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In the beginning, God created the heavens and the earth” (Gen. 1:1).

The Bible opens with a burst. In 10 short words, the Scriptures introduce us to a cornucopia of truths that are instrumental to understanding ourselves, our world and our God.

The inaugural words of God’s Word swirl with life, sound and truth.

First, we see the sovereign instigator of all things is God. He is the first. Before all things were, He was.

Second, we see God is active. He does not sit idly. God creates. He purposes, designs, forms and decrees.

Third, we observe that God created everything. God created the earth and all it contains. God created the heavens and all they contain. As John says of Jesus in the opening words of his Gospel, “All things were made through him, and without him was not any thing made that was made” (John 1:3).

The writer of Genesis wants readers to know God is King. There is none beside Him. God alone.

What follows are 66 books full of color. These pages flow like an intricately orchestrated symphony. One finds loud, brash crashes as well as the soft whispers of ethereal strings. Throughout the sonnet, a single melody weaves its way—dancing as though entirely central, yet found as clearly at the periphery as the middle. This melody, we learn, is the Word that would be made flesh—God the Son, Jesus the Messiah.

Some 31,000 verses after the opening words of Genesis, the Bible reaches a final lyric. The Bible’s benediction is as concise, yet powerful as its invocation:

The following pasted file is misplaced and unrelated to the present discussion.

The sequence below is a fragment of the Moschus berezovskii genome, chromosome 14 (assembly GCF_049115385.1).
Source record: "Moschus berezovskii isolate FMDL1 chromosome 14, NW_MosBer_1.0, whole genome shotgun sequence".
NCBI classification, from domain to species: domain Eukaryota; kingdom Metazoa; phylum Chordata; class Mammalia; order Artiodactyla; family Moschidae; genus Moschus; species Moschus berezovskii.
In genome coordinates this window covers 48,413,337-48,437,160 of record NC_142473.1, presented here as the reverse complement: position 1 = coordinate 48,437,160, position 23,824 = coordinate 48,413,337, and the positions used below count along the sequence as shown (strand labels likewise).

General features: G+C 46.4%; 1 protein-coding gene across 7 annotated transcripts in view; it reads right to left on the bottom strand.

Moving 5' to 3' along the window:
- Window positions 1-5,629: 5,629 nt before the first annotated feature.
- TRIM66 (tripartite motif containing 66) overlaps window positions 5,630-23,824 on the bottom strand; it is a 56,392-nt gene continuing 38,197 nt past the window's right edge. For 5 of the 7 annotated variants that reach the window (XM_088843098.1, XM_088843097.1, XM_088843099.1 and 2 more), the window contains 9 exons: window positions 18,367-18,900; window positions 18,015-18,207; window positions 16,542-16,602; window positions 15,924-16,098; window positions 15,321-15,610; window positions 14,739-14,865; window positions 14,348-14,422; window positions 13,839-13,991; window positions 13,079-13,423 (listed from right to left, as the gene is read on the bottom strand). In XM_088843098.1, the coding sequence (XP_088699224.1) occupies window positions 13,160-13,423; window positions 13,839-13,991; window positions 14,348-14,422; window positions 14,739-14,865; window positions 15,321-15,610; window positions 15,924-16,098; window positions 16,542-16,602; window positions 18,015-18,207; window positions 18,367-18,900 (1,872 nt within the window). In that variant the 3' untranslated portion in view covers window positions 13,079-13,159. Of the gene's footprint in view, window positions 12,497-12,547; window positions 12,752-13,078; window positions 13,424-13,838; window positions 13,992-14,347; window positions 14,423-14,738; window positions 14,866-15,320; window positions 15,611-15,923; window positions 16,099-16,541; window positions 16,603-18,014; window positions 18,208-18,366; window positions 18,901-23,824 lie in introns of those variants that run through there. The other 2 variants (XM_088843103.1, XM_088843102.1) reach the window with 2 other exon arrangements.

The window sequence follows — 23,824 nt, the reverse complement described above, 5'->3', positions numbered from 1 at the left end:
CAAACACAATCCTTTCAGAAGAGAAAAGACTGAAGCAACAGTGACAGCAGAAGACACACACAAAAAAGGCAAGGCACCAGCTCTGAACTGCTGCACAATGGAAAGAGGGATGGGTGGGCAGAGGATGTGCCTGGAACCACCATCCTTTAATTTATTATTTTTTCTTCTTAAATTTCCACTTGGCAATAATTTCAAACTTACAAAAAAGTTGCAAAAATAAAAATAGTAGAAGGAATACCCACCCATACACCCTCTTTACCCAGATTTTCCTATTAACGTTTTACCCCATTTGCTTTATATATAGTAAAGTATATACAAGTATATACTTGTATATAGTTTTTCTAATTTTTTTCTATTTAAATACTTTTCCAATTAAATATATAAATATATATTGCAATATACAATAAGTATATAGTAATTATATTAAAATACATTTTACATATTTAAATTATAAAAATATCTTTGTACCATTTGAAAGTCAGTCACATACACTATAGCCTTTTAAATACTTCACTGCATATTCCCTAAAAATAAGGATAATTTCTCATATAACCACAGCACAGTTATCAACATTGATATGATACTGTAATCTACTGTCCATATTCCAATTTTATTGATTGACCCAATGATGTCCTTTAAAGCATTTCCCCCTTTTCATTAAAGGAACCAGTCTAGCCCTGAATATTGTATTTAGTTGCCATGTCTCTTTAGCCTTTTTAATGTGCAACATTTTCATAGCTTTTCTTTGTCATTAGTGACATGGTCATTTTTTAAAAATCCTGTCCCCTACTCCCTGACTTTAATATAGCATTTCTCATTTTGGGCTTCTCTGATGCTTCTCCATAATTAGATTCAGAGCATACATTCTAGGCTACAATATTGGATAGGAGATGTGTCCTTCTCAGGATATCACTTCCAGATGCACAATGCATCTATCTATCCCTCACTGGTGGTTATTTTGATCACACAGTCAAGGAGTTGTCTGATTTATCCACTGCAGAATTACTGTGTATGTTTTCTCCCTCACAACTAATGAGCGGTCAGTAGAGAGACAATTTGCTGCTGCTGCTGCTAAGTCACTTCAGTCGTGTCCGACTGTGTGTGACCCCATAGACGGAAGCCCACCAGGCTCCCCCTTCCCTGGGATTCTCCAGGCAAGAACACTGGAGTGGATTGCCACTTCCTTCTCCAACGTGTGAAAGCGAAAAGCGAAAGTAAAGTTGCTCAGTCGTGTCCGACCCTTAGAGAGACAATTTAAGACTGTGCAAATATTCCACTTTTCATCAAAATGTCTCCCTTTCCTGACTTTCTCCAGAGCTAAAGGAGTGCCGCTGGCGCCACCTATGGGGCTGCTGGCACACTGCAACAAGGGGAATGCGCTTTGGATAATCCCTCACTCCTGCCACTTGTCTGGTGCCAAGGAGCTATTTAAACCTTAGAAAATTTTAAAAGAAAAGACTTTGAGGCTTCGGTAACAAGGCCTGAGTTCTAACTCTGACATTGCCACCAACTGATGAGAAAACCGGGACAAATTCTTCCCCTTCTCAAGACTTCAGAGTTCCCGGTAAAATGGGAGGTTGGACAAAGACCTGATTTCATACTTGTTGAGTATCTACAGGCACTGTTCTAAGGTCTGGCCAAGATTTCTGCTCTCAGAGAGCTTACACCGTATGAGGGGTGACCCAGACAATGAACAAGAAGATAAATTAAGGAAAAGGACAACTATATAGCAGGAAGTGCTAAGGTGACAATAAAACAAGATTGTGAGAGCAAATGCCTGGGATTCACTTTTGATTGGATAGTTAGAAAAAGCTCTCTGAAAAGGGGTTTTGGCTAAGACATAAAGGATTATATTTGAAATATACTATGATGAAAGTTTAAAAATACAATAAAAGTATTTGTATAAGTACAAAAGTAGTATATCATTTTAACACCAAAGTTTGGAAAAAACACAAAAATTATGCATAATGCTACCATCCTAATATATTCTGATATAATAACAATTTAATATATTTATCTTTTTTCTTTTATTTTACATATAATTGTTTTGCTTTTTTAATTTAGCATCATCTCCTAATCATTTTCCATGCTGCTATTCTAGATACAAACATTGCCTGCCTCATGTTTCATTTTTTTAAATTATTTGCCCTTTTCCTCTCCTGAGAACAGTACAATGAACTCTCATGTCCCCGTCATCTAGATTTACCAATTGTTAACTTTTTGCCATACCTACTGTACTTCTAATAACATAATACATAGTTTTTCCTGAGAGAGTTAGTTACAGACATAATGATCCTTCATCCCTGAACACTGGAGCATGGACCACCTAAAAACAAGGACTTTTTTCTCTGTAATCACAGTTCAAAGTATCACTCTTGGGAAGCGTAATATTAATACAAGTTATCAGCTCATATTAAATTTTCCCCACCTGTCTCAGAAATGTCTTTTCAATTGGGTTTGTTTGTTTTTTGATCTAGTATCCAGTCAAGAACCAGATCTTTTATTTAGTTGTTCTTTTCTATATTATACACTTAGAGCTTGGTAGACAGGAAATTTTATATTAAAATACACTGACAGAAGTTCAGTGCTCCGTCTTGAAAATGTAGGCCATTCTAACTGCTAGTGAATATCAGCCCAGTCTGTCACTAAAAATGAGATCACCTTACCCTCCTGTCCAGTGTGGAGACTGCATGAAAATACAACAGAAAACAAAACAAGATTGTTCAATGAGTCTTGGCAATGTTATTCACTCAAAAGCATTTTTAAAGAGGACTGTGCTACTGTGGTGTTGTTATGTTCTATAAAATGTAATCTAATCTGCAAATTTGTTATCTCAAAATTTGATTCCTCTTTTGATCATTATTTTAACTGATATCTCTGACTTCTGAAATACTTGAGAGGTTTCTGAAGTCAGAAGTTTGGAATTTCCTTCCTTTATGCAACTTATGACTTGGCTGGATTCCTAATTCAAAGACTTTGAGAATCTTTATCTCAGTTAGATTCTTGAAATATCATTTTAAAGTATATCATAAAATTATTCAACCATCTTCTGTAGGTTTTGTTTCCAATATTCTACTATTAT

“The grace of the Lord Jesus be with all. Amen” (Rev. 22:21).

What began as an explosion of sound, birth, joy and light ends on a suspended decrescendo. Yet, just as the dust settled from the opening rupture, we find foundational truths in the fade.

The difference between the beginning and the end of the Bible is not in God—He remains the same. We know God in His power, uniqueness and glory from Genesis 1, but consider what the closing verse tells us about this God.

Somewhere between the beginning and the end of the Bible, this God has disclosed Himself in a personal way. He is Jesus. He is gracious, and that grace does not stand at arm’s length from us—waiting for our merit. The grace of God is with us.

God with us. That is the theme whispering itself through every melodic turn and struck chord of the Bible’s symphonic exploration. From the angels’ climactic burst of song as Jesus arrives, through the screeching of the cross, and the crescendo of the resurrection, the Bible tells us not what has changed, but what has transpired. In the beginning, God. But by the end of the Bible we learn—God with us.

Advent is a season of hope. It’s a season of waiting. Just as boys and girls go to bed on Christmas Eve anticipating the fulfillment of their expressed hopes and dreams, so too Advent anticipates an arrival of a far-eclipsing magnitude.

Advent holds the truth of Genesis 1:1 that God is and holds it up in the hope of God with us.

The end of the Bible tells us plainly that all of our wildest hopes are true in Christ.

The grace of the Lord Jesus is with us all. Amen.